Atlantic Coking Coal: Prices Down on Uncertainty
March 18, 2020 - The optimism of the last fortnight over forthcoming US coking coal sales to China has abated somewhat this week as efforts to fight the coronavirus pandemic has led to a pause in buying interest — or even negotiations — for some parties in Europe and the US.
The daily Argus fob Hampton Roads assessment for low-volatile coking coal is unchanged today at $140.50/t, having moved up $1.50/t yesterday, supported by higher Australia premium low volume trades earlier this week and bids today. But with buyers taking a wait-and-see approach since last week, the daily high-volatile type A has dipped $1/t to $139/t fob Hampton Rods while competitive offers have taken the daily high-volatile type B price down $3/t to $126/t fob Hampton Roads.
A number of US miners and suppliers were anticipating spot interest for the second quarter to emerge from a UK-based mill and a Brazilian mill, but these seem to have gone quiet for now, said one trader.
"We are in uncertain times and while these mills will likely retain these requirements for the second quarter, they are taking stock of prices and where the market is before making any firm enquires," one US miner said. Miners and mills said that Europe's quiet spot market was likely to become more quiet over the coming months as "hesitation and confusion" are expected. One participant said they "can't add anything sensible at the moment" in an environment that makes raw materials markets difficult to assess.
Discussions with Chinese buyers are ongoing for a few US miners and suppliers, but similarly some have seen progress slow on these talks as Chinese buyers determine their actual demand. One US miner, who expects to sell several cargoes following the tariff exemptions, said they were yet to find a vessel, while deliberately vague Chinese import quotas may provide leverage for customers to negotiate downward pricing. But "if buyers were to ask for discounts we would probably just walk away", the miner added. Mongolia has decided today to extend border closures for coal exports to China until 2 April but there appears to be less anxiety among Chinese buyers about supplies following this decision. Weather conditions in Queensland have improved this week, along with the resumption of operations at coal ports and mines. Chinese domestic mines are also restarting and this will naturally support domestic supply availability.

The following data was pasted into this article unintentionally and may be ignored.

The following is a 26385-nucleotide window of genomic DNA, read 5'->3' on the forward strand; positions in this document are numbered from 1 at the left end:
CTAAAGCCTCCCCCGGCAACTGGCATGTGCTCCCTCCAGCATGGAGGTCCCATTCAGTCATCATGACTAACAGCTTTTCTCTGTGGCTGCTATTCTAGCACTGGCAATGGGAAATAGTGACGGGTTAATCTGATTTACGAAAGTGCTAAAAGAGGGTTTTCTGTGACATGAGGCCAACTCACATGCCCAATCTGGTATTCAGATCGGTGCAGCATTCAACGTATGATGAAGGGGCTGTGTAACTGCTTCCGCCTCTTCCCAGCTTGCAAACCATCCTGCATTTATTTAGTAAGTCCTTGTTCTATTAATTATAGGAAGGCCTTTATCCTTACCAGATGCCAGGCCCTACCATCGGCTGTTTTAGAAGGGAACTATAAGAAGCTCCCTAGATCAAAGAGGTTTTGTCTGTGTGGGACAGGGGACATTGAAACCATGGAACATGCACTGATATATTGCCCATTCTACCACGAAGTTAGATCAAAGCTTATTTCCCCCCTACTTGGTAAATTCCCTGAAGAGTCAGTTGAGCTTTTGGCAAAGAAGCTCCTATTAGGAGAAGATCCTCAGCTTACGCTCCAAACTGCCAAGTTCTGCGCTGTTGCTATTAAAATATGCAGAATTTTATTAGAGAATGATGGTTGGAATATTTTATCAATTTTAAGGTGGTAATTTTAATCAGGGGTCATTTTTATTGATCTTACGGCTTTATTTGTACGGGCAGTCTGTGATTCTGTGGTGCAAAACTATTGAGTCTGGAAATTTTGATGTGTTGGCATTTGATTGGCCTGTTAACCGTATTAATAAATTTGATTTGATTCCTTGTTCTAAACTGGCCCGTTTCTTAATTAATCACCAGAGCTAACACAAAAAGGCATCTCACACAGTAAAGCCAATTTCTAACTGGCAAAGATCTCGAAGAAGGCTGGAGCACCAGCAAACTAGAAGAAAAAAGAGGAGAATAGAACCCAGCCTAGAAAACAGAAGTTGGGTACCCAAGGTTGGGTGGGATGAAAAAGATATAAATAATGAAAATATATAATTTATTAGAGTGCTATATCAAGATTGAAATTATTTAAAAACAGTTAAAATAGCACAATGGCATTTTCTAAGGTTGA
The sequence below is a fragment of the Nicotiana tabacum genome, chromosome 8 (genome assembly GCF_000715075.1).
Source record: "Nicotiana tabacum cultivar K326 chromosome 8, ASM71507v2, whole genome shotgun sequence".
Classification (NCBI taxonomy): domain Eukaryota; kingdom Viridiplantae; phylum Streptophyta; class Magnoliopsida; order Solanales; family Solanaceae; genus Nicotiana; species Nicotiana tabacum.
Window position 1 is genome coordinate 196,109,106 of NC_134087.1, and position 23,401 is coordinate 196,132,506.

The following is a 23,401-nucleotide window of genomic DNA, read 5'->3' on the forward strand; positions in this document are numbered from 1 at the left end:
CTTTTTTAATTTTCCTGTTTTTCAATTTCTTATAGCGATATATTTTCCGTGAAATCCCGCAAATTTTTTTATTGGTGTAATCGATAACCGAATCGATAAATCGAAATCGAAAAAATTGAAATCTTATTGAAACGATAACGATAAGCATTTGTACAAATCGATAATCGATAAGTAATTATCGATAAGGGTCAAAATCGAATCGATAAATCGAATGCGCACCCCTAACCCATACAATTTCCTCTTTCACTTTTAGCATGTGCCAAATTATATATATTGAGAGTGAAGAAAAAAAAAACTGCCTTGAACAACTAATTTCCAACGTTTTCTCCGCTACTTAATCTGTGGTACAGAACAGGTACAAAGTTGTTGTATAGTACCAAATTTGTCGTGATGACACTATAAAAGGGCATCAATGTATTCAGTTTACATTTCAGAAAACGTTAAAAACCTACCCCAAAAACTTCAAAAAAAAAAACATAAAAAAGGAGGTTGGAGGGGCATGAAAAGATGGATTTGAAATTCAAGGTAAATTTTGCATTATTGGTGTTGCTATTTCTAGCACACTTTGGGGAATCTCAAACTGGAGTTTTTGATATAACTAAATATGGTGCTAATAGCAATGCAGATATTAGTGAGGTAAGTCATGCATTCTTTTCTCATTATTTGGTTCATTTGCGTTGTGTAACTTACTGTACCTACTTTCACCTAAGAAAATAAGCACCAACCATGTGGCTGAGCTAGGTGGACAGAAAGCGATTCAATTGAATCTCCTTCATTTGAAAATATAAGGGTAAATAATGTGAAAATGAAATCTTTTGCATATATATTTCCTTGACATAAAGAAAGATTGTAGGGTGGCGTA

While HVB offers by larger mines may still have stayed close to $129/t fob Hampton Roads this week, smaller mines eager to shift volumes have been offering prices of around $126-127/t fob Hampton Roads. A European mill is also heard to be in talks to secure a trial spot cargo of HVB at closer to $120/t fob Hampton Roads.
The Colombian mid volume price has risen to $138.60/t fob, up $2.90/t from a week ago, supported by higher Asia-Pacific prices. But little to no demand for metallurgical coke in Europe has pushed down Colombian met coke prices to around $205-210/t fob since the start of March. While steel production in Europe has been reduced since last year, many mills are still operating their blast furnaces and continue to have little demand for merchant coke.